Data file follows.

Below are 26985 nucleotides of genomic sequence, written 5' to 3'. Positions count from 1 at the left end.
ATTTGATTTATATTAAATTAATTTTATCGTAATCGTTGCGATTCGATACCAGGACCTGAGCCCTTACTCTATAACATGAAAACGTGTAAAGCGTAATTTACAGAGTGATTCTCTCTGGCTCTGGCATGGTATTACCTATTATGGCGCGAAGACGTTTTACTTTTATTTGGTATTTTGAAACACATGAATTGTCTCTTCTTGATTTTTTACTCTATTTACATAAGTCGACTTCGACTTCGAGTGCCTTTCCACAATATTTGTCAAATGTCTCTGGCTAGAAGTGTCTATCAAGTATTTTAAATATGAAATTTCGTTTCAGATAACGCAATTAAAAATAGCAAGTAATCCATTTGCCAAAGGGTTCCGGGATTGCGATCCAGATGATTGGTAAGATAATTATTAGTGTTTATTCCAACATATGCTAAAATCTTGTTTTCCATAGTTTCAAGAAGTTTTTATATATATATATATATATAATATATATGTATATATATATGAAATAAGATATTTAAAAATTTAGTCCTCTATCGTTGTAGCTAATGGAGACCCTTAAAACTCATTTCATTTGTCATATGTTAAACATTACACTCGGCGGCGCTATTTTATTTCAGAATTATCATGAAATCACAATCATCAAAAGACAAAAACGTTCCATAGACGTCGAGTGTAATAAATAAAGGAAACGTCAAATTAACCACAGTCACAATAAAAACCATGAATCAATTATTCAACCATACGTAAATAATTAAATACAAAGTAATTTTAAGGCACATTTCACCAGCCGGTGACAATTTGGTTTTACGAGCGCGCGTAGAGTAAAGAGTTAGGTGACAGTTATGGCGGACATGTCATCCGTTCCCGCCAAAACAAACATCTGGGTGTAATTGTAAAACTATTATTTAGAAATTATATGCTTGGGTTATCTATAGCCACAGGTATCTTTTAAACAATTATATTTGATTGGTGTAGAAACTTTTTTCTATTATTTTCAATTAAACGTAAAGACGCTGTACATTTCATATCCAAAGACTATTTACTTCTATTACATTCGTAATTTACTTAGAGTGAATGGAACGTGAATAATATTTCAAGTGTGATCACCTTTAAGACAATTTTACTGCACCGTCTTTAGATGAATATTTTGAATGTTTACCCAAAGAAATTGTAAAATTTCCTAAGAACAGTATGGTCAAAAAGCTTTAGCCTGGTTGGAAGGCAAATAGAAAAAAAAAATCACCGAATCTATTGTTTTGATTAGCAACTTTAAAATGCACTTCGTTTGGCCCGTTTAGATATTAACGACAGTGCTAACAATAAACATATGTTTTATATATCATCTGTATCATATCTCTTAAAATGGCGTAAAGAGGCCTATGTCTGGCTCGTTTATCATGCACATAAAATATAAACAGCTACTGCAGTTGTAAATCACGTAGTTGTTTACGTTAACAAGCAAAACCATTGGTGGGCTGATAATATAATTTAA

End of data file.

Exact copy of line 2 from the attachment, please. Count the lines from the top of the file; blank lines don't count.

ATTTGATTTATATTAAATTAATTTTATCGTAATCGTTGCGATTCGATACCAGGACCTGAGCCCTTACTCTATAACATGAAAACGTGTAAAGCGTAATTTACAGAGTGATTCTCTCTGGCTCTGGCATGGTATTACCTATTATGGCGCGAAGACGTTTTACTTTTATTTGGTATTTTGAAACACATGAATTGTCTCTTCTTGATTTTTTACTCTATTTACATAAGTCGACTTCGACTTCGAGTGCCTTTCCACAATATTTGTCAAATGTCTCTGGCTAGAAGTGTCTATCAAGTATTTTAAATATGAAATTTCGTTTCAGATAACGCAATTAAAAATAGCAAGTAATCCATTTGCCAAAGGGTTCCGGGATTGCGATCCAGATGATTGGTAAGATAATTATTAGTGTTTATTCCAACATATGCTAAAATCTTGTTTTCCATAGTTTCAAGAAGTTTTTATATATATATATATATATAATATATATGTATATATATATGAAATAAGATATTTAAAAATTTAGTCCTCTATCGTTGTAGCTAATGGAGACCCTTAAAACTCATTTCATTTGTCATATGTTAAACATTACACTCGGCGGCGCTATTTTATTTCAGAATTATCATGAAATCACAATCATCAAAAGACAAAAACGTTCCATAGACGTCGAGTGTAATAAATAAAGGAAACGTCAAATTAACCACAGTCACAATAAAAACCATGAATCAATTATTCAACCATACGTAAATAATTAAATACAAAGTAATTTTAAGGCACATTTCACCAGCCGGTGACAATTTGGTTTTACGAGCGCGCGTAGAGTAAAGAGTTAGGTGACAGTTATGGCGGACATGTCATCCGTTCCCGCCAAAACAAACATCTGGGTGTAATTGTAAAACTATTATTTAGAAATTATATGCTTGGGTTATCTATAGCCACAGGTATCTTTTAAACAATTATATTTGATTGGTGTAGAAACTTTTTTCTATTATTTTCAATTAAACGTAAAGACGCTGTACATTTCATATCCAAAGACTATTTACTTCTATTACATTCGTAATTTACTTAGAGTGAATGGAACGTGAATAATATTTCAAGTGTGATCACCTTTAAGACAATTTTACTGCACCGTCTTTAGATGAATATTTTGAATGTTTACCCAAAGAAATTGTAAAATTTCCTAAGAACAGTATGGTCAAAAAGCTTTAGCCTGGTTGGAAGGCAAATAGAAAAAAAAAATCACCGAATCTATTGTTTTGATTAGCAACTTTAAAATGCACTTCGTTTGGCCCGTTTAGATATTAACGACAGTGCTAACAATAAACATATGTTTTATATATCATCTGTATCATATCTCTTAAAATGGCGTAAAGAGGCCTATGTCTGGCTCGTTTATCATGCACATAAAATATAAACAGCTACTGCAGTTGTAAATCACGTAGTTGTTTACGTTAACAAGCAAAACCATTGGTGGGCTGATAATATAATTTAA